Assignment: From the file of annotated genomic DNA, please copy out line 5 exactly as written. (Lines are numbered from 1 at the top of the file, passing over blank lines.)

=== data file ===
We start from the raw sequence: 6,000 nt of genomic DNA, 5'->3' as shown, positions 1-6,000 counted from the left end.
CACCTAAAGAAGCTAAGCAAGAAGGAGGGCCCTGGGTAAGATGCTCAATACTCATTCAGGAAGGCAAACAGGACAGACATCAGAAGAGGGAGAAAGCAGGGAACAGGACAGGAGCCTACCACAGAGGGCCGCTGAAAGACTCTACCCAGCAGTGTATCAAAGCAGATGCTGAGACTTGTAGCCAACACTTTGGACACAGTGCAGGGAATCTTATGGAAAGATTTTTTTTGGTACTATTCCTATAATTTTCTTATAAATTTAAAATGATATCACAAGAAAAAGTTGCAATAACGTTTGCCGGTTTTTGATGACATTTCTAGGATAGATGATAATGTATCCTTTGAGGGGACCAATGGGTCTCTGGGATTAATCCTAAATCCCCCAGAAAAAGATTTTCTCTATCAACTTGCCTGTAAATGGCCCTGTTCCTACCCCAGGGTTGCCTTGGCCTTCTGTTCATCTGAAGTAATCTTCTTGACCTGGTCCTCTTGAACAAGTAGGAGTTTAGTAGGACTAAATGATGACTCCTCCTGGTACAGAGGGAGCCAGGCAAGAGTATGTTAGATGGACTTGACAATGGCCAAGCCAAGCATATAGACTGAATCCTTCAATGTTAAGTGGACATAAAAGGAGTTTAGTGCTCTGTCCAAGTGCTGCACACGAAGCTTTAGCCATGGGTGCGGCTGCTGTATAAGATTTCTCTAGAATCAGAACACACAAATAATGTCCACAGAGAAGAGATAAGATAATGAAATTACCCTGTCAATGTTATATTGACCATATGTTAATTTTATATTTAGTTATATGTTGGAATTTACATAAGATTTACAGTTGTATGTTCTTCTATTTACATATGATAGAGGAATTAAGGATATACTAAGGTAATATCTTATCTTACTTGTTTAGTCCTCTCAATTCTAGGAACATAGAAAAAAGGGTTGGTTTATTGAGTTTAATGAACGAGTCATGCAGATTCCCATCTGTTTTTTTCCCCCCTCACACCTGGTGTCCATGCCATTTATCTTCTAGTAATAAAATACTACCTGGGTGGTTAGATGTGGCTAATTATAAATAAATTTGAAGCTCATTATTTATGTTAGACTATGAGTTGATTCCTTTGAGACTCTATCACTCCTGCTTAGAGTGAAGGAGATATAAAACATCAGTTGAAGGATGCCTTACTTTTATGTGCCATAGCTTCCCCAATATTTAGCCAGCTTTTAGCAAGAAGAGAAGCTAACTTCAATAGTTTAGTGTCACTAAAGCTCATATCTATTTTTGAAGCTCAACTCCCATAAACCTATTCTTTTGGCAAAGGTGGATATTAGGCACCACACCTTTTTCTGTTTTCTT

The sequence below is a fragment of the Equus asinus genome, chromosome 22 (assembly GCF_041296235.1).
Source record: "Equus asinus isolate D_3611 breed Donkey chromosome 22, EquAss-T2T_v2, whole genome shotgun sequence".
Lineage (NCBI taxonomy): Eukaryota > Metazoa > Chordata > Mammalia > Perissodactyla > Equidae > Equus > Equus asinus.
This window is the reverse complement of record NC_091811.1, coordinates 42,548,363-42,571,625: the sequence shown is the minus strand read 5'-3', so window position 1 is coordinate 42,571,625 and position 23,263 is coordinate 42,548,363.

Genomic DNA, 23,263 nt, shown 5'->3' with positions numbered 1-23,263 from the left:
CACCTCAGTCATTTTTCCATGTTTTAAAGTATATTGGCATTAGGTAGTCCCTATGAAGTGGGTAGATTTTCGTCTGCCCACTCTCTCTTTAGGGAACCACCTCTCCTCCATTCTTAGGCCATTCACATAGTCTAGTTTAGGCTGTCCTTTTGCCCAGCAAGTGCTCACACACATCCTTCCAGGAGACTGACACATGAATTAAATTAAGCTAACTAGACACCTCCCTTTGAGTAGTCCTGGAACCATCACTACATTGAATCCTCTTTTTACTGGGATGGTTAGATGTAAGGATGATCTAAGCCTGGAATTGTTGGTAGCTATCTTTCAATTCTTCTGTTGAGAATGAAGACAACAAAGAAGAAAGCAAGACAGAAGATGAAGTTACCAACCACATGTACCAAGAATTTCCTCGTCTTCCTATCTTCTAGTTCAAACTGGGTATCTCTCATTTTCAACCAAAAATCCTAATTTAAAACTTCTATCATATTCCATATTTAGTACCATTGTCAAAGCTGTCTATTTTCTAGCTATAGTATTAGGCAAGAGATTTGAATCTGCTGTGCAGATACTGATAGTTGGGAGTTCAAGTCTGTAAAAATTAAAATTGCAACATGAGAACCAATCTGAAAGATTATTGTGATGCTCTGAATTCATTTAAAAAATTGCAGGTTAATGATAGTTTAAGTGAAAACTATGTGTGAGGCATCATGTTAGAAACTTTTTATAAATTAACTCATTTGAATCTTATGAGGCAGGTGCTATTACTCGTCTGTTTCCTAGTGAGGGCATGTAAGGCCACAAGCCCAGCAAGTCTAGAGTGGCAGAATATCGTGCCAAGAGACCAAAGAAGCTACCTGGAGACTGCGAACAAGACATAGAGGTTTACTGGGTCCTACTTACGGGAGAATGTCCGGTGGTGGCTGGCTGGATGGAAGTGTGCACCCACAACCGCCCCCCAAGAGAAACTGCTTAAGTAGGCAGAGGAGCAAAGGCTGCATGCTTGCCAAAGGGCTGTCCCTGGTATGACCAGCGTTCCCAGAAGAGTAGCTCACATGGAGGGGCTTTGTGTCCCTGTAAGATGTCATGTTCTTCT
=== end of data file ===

Lineage (NCBI taxonomy): Eukaryota > Metazoa > Chordata > Mammalia > Perissodactyla > Equidae > Equus > Equus asinus.